EU welcomes Serbia's Srebrenica apology

BELGRADE Wed Mar 31, 2010 11:52am EDT

Serbia's President Boris Tadic talks during a media conference in Belgrade March 31, 2010. REUTERS/Marko Djurica

Serbia's President Boris Tadic talks during a media conference in Belgrade March 31, 2010.

Credit: Reuters/Marko Djurica

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BELGRADE (Reuters) - The European Union praised Serbia on Wednesday for acknowledging its troubled past after parliament in Belgrade apologized over the 1995 killing of thousands of Bosnian Muslims in Srebrenica.

Nearly 13 hours of debate that ended after midnight highlighted deep divisions about Serbia's wartime past at a time when the country aspires to join the EU.

"This is an important step for the country in facing its recent past, a process which is difficult but essential for Serbian society to go through," EU foreign policy chief Catherine Ashton said in a joint statement with Enlargement Commissioner Stefan Fule.

"This is not only important for Serbia, it is the key for the reconciliation for the whole region."

The Serbian resolution expressed sympathy to the victims and apologized for not doing enough to prevent the massacre, but stopped short of calling the killings "genocide."

The measure was approved by 127 of the 149 deputies present in parliament. Some opposition parties left the chamber shortly before the vote.

"With this (declaration) the people of Serbia demonstrated they want to distance themselves from that monstrous crime," Serbian President Boris Tadic told a news conference.

The ruling coalition of Tadic's pro-Western Democrats and Socialists -- who were led by strongman Slobodan Milosevic during the 1990s -- hopes to win EU and investor favor with the measure.

Tadic called it a display of patriotism and a signal of Serbia's desire for regional reconciliation, dismissing criticism it acted under global pressure. "This is our decision. Serbia is doing this for itself," he said.

NOW KEY TO ARREST MLADIC

Bosnian Serb forces led by General Ratko Mladic killed about 8,000 Bosnian Muslim men and boys after taking over the eastern enclave that was put under U.N. protection. The massacre is Europe's worst atrocity since World War Two.

One Western diplomat stationed in Bosnia when the Srebrenica massacre occurred said passing the resolution without arresting Mladic meant little.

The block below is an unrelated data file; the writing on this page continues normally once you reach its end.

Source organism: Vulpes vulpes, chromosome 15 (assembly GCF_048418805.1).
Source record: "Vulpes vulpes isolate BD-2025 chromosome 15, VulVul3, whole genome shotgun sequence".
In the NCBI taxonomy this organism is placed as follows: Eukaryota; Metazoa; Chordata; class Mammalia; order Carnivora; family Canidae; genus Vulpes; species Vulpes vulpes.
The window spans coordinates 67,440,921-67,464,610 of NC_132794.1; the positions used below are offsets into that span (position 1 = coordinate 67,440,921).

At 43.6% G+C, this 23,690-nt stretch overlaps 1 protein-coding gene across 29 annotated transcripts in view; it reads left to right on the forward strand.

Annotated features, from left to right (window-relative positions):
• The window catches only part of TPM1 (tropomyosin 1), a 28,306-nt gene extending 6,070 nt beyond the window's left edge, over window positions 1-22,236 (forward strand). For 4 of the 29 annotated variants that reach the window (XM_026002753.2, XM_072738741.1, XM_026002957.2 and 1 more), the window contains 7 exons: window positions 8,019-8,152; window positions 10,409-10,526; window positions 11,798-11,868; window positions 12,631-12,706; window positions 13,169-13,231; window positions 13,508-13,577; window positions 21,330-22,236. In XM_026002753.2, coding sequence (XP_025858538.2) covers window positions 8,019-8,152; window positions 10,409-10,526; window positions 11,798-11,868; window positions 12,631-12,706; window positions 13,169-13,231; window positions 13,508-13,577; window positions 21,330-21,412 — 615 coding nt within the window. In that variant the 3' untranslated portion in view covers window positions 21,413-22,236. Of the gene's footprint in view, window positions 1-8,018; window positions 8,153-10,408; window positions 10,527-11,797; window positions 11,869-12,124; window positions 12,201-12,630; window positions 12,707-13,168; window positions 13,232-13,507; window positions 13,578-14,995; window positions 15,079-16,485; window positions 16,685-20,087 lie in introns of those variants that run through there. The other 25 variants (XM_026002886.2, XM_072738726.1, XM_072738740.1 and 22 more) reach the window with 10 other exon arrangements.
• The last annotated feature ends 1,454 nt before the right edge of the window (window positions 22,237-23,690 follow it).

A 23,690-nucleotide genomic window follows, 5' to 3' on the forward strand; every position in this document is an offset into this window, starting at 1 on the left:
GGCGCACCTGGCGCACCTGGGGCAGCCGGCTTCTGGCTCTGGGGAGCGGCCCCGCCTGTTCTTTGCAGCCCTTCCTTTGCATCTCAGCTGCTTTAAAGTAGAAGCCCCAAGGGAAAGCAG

"As a substitute, it's offensive, it's an insult. Done in tandem with a legal step, then it's significant," the diplomat said. "If they think they can let Mladic run free for another 15 years, it's a grave injustice."

Belgrade applied for European Union membership in December but must capture and send Mladic to the war crimes tribunal in The Hague before starting talks. The former general, hailed as a hero by many Serbs, is believed to be hiding in Serbia.

The EU statement said full cooperation with the U.N. war crimes tribunal, including the arrest and handing over of the remaining fugitives, was crucial to Serbia's entry prospects.

For some parliamentarians, the resolution was unjust for ignoring war crimes against Serbs.

In Srebrenica "the crime was no greater than in other places," said opposition deputy Velimir Ilic, citing neighboring Croatia's moves against Serbs during the war.

Prime Minister Mirko Cvetkovic told Reuters last week the resolution should help improve strained ties with Bosnia.

"Srebrenica for us is an event that in the long run should open the door for future cooperation," he said.

Yet many in Bosnia, where 100,000 died during the 1992-95 war, found the Serbian resolution too little, too late.

"Many criminals who slaughtered and killed our children fled to Serbia where they live as free citizens and enjoy full rights," said Munira Subasic, the head of a Srebrenica women's association who lost her son and husband in the killings there.

"There is no apology for the crimes. Justice can only be served once all the criminals responsible for the atrocity are named and held accountable," she told Reuters Television.

(Additional reporting by Aleksandar Vasovic and Fedja Grulovic in Belgrade and Miran Jelenek in Sarajevo; editing by Noah Barkin and Paul Taylor)

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